Wetland Reserve Easement
One of the main purposes of the ACEP is to “restore, protect, and enhance wetlands[.]” 16 U.S.C. § 3865(b)(2). To accomplish this goal, the WRE allows landowners and NRCS to work together on restoring wetland functions and values by entering previously farmed wetlands into easements.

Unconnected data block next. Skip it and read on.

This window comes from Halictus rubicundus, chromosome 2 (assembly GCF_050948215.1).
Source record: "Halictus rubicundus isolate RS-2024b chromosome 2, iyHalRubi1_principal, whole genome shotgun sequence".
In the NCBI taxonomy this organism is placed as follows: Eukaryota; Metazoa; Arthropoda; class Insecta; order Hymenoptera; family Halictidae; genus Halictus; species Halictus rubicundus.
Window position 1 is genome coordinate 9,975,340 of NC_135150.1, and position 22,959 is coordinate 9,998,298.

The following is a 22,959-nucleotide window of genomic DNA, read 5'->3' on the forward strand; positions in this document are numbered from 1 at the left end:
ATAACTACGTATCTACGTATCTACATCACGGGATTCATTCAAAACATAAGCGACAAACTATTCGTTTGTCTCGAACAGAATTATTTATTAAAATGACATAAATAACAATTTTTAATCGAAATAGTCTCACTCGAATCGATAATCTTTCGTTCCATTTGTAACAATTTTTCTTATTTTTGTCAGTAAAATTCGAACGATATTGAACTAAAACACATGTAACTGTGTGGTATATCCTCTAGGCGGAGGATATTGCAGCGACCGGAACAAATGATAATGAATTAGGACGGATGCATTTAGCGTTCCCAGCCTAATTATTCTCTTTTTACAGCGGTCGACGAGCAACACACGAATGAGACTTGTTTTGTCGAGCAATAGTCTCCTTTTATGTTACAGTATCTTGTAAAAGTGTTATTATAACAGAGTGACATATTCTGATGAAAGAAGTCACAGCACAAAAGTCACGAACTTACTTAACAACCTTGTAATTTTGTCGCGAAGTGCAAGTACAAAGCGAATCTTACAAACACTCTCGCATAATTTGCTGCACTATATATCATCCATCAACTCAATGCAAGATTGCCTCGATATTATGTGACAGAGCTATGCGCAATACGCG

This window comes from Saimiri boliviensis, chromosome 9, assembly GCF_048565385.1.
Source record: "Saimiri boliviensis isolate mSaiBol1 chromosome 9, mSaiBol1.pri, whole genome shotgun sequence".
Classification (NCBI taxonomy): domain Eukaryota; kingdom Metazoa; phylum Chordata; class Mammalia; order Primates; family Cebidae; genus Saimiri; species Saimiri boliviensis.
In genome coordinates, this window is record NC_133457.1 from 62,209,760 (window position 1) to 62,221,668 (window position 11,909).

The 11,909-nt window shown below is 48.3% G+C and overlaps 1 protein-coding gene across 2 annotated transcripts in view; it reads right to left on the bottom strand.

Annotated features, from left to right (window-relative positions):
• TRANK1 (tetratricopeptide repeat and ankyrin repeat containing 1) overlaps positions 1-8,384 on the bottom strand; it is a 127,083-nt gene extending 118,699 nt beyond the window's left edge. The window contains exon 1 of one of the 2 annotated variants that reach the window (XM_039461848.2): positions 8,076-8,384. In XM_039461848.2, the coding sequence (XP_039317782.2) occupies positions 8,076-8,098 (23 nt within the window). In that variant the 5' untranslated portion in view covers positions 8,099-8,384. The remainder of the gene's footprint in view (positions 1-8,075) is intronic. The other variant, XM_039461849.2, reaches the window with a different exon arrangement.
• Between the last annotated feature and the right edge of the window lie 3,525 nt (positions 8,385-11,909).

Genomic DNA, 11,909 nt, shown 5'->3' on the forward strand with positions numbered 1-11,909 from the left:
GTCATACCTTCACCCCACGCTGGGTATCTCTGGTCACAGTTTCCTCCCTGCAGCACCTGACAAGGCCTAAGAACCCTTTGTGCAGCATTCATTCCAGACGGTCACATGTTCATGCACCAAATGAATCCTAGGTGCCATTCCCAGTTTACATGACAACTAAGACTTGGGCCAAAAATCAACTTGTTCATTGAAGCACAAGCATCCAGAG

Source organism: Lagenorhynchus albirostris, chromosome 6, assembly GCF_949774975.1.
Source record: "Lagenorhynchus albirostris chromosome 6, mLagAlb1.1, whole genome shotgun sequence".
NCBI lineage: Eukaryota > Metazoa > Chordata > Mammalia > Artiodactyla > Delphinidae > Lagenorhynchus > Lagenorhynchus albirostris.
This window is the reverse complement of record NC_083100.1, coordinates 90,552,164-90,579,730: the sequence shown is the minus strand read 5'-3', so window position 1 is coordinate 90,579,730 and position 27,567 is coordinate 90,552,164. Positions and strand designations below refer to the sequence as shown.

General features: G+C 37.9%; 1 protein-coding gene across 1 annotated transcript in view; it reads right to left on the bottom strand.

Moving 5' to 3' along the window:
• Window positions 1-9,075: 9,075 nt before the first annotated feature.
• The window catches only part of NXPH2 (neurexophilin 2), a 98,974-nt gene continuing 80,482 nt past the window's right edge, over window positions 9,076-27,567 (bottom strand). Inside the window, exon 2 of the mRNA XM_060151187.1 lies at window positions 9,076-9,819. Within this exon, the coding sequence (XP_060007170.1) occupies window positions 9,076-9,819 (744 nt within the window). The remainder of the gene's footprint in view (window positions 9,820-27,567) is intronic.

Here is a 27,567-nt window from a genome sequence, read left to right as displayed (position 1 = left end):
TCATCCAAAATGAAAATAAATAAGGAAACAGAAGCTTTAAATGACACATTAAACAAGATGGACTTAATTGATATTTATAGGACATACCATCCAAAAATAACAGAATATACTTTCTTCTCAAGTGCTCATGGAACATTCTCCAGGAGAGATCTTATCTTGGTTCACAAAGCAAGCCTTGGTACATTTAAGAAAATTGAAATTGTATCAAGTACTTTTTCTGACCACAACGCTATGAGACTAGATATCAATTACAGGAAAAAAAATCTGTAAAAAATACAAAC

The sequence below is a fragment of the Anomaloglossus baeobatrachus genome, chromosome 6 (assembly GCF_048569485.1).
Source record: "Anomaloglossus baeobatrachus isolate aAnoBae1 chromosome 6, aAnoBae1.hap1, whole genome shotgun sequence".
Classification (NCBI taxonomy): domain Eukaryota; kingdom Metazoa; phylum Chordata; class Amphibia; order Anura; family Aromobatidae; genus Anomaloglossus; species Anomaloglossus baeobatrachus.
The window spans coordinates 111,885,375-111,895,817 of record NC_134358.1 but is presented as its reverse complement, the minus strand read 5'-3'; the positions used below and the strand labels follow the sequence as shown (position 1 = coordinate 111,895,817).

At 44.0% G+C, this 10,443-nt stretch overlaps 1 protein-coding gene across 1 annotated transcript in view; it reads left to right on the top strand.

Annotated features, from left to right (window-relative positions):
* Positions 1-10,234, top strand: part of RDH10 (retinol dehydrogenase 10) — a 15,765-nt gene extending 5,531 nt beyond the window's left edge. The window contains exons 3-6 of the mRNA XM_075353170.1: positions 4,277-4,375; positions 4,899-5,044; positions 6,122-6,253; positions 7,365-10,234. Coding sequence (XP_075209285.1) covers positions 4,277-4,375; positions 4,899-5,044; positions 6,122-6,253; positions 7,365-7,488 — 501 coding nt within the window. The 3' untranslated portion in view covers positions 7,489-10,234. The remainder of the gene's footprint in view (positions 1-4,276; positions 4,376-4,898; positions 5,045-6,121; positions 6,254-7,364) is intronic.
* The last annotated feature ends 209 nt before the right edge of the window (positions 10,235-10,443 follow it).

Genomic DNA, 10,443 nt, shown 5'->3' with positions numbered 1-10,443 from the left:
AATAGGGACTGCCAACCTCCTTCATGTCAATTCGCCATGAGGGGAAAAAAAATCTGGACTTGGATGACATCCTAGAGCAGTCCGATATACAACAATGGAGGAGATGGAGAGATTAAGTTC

In general, WRE easements will be either permanent, or last for a period of 30 years. 7 C.F.R. § 1468.30(a)(5). When a landowner enters land into a permanent easement through the WRE, they agree that they and their heirs will cooperate in the “restoration, protection, enhancement, maintenance, management, and monitoring of the land” according to the terms of the easement agreement and the wetland reserve plan of operations (“WRPO”). 7 C.F.R. § 1468.37(a)(2). Each WRPO is a document developed and approved by NRCS that describes the conservation measures that will be implemented during the easement in order to restore and manage the affected wetlands. On lands that have been enrolled into a permanent easement, NRCS will pay the landowner 75% – 100% of the costs associated with implementing the WRPO. 7 C.F.R. § 1468.36(a). Additionally, landowners that enter into a permanent easement agree to grant NRCS the right of legal access to the easement area, the right to authorize appropriate conservation uses of the easement area, and the right to manage and monitor activities in the easement area. 7 C.F.R. § 1468.37(a)(2). In exchange, the landowner will receive monetary compensation equal to either the fair market value of the land according to the Uniform Standards for Professional Appraisal Practices, the geographic area rate cap, or a written offer made by the landowner applying for WRE. 7 C.F.R. § 1468.34(a)(3).